The year was 1981, a difficult time for the Duchess-in-waiting as she watched the man she loved marry another woman for no other reason than her face looked better on the souvenir tea towels and shortbread tins that otherwise sane individuals would buy by the truckload that year. Oh, okay, one other reason: she was already married to some bloke. People do crazy things for love, but how many have gone so far off the rails that they have formed a melodic hard rock supergroup with John Oates of Hall & Oates fame and Manowar's Scott Columbus (R.I.P.) in a desperate attempt to blot out the pain of a broken heart. How many? One: Camilla Parker Knoll. Clearly we can see from the album cover photo that Camilla, second right, is not a happy bunny.

Even in her disturbed state the future Mrs Wales had the presence of mind to disguise her appearance. The record-buying public and her fellow band members alike were blissfully unaware that the burly rocker was in fact a woman. The clues are there: the copious bingo wings, the studded choker hiding the non-existent adam's apple and the poorly strapped down puppies. Tracked down by husband Andrew to a seedy rehearsal space in Philadelphia, Pennsylvania, an emotional and confused Camilla returned to the U.K. and attempted to rebuild her life. Who knows what dizzying heights her band, USA, might have scaled if Camilla had remained 'unfound' because, contained on their sole LP, are ten fair to middling stabs at melodic rock, a couple of examples of which you can hear below. I suspect Camilla had a hand in writing Can't Get You Out Of My Mind.

It's been far too long since the Face Fungus-Ometer made an appearance and, quite frankly, I miss it. Don't expect a high score for USA in the facial hair department despite Scott and John's efforts, because, let's face it, they're at a disadvantage having a woman in the band.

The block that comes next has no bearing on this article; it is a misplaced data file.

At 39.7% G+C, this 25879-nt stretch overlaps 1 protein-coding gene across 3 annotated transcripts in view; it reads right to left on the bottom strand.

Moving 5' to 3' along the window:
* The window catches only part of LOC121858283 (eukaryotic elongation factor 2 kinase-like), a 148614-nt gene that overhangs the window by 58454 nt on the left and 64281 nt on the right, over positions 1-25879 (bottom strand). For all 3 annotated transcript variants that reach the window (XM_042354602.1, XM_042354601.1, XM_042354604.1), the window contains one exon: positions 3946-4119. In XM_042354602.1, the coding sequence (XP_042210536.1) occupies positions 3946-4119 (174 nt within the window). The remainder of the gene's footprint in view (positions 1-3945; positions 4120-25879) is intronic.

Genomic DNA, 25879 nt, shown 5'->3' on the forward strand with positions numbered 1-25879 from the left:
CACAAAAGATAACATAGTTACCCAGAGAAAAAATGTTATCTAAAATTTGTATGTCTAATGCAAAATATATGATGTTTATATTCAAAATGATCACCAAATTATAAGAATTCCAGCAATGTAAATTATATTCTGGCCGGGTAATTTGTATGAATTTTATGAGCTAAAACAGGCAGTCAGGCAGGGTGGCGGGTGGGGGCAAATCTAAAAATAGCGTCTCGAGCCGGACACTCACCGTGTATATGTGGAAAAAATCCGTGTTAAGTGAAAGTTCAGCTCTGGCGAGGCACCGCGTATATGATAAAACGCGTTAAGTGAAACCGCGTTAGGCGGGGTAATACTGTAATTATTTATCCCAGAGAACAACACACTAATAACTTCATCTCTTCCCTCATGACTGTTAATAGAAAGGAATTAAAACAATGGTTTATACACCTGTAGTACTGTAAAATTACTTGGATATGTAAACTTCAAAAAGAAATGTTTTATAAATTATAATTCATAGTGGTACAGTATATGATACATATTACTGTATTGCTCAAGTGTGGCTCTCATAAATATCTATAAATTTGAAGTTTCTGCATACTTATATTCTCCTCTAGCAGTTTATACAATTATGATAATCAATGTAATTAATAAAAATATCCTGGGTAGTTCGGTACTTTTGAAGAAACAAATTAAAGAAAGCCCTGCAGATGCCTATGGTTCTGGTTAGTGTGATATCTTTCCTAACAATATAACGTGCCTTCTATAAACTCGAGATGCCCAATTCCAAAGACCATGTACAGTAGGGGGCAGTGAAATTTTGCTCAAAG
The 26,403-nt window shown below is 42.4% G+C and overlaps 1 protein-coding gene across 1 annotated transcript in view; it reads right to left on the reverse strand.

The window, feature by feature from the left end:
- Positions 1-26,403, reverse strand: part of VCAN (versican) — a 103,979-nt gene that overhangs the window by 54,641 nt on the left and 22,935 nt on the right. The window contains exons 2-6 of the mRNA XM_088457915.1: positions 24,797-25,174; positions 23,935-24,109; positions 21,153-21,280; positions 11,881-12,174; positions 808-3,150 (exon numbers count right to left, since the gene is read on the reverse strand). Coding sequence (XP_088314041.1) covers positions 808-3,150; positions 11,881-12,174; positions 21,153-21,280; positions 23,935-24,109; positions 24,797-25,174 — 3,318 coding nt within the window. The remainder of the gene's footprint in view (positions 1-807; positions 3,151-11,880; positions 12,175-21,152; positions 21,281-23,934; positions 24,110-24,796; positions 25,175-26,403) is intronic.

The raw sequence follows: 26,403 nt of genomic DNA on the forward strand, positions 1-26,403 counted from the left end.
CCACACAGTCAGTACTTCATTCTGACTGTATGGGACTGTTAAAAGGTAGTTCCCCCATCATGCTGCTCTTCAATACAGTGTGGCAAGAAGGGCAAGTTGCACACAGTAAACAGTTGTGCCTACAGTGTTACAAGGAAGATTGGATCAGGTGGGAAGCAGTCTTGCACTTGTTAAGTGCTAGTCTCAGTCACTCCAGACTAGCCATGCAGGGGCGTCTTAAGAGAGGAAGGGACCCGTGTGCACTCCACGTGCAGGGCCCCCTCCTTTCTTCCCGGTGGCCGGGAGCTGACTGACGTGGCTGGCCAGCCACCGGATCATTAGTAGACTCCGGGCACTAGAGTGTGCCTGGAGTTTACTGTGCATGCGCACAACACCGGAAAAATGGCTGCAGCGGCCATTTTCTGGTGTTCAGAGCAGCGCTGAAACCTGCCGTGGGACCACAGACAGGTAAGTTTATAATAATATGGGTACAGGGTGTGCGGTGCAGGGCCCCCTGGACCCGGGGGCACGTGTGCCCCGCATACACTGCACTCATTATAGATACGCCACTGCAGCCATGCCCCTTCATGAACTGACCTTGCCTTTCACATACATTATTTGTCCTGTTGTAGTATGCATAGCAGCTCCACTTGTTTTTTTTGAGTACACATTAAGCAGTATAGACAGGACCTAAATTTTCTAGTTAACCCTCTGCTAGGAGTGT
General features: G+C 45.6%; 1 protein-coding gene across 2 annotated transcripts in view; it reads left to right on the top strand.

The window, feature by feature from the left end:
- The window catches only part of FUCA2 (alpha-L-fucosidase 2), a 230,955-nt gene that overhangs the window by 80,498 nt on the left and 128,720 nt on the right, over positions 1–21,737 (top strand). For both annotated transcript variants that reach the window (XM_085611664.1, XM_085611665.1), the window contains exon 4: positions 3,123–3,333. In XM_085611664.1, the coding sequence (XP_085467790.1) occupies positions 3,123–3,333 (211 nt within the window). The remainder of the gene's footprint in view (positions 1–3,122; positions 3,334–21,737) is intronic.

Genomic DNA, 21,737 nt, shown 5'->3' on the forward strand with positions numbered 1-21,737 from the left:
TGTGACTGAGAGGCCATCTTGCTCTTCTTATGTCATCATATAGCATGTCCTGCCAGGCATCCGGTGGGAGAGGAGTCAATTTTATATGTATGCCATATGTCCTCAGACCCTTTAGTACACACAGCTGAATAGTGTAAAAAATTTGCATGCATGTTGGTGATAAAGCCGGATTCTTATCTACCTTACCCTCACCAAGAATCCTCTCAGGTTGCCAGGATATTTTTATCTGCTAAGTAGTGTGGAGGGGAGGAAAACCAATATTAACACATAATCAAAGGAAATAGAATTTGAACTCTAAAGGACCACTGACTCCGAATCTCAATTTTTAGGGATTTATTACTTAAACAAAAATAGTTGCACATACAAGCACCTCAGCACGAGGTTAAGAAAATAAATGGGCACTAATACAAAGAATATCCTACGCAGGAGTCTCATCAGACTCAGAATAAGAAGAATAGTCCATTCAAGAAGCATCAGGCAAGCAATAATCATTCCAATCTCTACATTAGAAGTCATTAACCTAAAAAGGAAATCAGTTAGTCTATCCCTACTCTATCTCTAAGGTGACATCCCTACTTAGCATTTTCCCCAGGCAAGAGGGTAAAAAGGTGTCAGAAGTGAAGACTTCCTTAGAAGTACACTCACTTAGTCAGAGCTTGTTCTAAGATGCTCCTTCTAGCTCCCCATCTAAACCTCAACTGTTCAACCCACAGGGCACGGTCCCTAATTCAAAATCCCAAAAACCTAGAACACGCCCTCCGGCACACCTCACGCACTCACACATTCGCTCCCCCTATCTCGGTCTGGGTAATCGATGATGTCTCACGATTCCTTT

A respectable five! A big thumbs up though to Scott and John for their 'tache and superhero leotard combination. Pure class!

Sunday, 9 October 2011

Re-imagining The Beatles #1 - Pot Liquor

One of the marks of a great song is its ability to stand up to re-interpretation by other artists and in some cases to scale new heights in their hands. Don't shoot me for suggesting that Badfinger's Without You is a mediocre performance of a superb song which only revealed its true beauty when Harry Nilsson made it his own. Pete Ham admitted that Nilsson's rendition of his song was "the way we wanted to do it, but never had the nerve." The Beatles' With A little Help From My Friends suffers, some might say, from Ringo Starr's naive, tonally-challenged vocal, which manages to disguise the quality of the composition. Thank God that Joe Cocker was able to recognise the song's potential and gave the world one of the greatest Beatles covers to date. To call it a cover doesn't perhaps do it justice as Cocker's reinvention of the song launches it into the stratosphere. The fact that such a great song was handed to Ringo to sing on Sergeant Pepper attests to the embarassment of songwriting riches in the Beatles camp.

I seem to recall reading somewhere that Yesterday is the most covered song of all time, with versions ranging from instrumental Tijuana Brass-style interpretations to reworkings by Elvis, Dylan, Sinatra and beyond. In recognition of the wealth of Fab Four covers that exist, today sees the first in an ongoing series of posts featuring unusual, surprising, and downright wonderful re-workings of Beatles songs. It's up to you to decide which category they fall into.

Here's Louisiana band Pot Liquor's interpretation of Lady Madonna. To my ears, their version invests the song with a Little Feat / The Band vibe. There's blues and hard rock influences aplenty on this LP, but there's also a heavy dose of what would now be termed Americana. See what you make of their take on The Beatles classic.